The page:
Capacity building in emergency care: An example from Madang, Papua New Guinea

Authors


  • Georgina A Phillips, MBBS, FACEM, Emergency Physician and Coordinator of International Programs, Honorary Lecturer; Jamie Hendrie, MBBS, FACEM, MD, Emergency Physician; Vincent Atua, MBBS, Dip. Anaes, PG Cert Teaching, MMed EM, Specialist Medical Officer and Director, Adjunct Lecturer Emergency Medicine; Clement Manineng, MBBS, Clinical Coordinator and Lecturer.

Correspondence: Dr Georgina A Phillips, Emergency Department, St Vincent's Hospital, PO Box 2900, Fitzroy, Melbourne, Vic. 3065, Australia. Email: georgina.phillips@svhm.org.au

Abstract

Background

Divine Word University (DWU) is an emerging national university of Papua New Guinea (PNG) based in the provincial capital of Madang, providing training for Health Extension Officers (HEOs). HEOs form the backbone of healthcare delivery in PNG as clinicians, public health officers and health centre managers. Both campus-based and clinical teaching at the nearby Modilon Hospital is limited because of significant resource constraints.

Objective

This article describes a visiting clinical lecturer programme in which Australasian emergency physicians and emergency registrars deliver teaching to HEO students at DWU and Modilon Hospital.

Methods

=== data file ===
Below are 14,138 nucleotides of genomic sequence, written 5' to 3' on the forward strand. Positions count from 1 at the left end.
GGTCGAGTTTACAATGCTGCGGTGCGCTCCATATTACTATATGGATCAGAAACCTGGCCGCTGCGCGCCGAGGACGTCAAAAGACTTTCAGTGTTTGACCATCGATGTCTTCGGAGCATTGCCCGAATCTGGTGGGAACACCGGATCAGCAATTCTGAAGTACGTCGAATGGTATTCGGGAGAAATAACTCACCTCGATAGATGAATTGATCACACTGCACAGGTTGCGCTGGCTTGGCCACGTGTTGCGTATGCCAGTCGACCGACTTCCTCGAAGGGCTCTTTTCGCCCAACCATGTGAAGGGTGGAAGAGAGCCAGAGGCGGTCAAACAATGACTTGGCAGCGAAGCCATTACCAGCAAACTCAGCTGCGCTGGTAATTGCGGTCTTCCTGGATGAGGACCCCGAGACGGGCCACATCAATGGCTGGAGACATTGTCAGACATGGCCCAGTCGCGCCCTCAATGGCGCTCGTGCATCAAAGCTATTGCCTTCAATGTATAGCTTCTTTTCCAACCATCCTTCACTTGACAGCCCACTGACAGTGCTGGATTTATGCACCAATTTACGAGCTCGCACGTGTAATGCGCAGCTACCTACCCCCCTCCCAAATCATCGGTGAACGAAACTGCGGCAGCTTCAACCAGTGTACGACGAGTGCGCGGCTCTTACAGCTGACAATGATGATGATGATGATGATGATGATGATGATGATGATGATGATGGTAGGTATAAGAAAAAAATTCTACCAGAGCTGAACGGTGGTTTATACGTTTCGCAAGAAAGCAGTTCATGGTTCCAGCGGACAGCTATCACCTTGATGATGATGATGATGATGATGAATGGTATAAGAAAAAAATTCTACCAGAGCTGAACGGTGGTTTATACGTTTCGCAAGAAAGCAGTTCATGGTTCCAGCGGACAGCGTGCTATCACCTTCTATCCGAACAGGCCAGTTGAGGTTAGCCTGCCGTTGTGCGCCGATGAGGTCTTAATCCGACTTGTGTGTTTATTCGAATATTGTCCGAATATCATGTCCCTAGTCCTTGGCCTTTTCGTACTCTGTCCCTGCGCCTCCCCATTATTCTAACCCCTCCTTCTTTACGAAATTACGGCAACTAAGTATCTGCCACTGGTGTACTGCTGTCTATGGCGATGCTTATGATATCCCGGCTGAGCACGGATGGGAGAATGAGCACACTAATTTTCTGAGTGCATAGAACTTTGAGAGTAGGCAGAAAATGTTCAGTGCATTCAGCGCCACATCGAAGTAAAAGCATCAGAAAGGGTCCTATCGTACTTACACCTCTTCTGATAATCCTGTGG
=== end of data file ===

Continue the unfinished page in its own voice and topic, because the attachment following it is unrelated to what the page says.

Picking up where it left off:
Volunteer doctors are briefed pre-departure and given prepared educational tools. Visits are from 2 weeks to 3 months, and include the possibility of accredited training for emergency registrars through the Australasian College for Emergency Medicine. DWU provides secure accommodation and assistance with travel and visa logistics. Tasks for visiting lecturers include delivering campus-based teaching on emergency medicine (EM) topics, structured and opportunistic bedside tutorials, and clinical teaching and assistance with ED care alongside local EM clinicians.

Discussion

Programme evaluation has relied on qualitative feedback, which has been positive from all stakeholders. Visiting lecturers gain teaching skills and insights into the challenges of emergency healthcare delivery in an international, resource-constrained setting. Local staff receive assistance and support as well as learning new teaching skills. Students receive increased interactive learning opportunities.

Conclusion

This programme provides positive models of both emergency care capacity building in a resource-constrained setting and training in international EM for Australasian clinicians.

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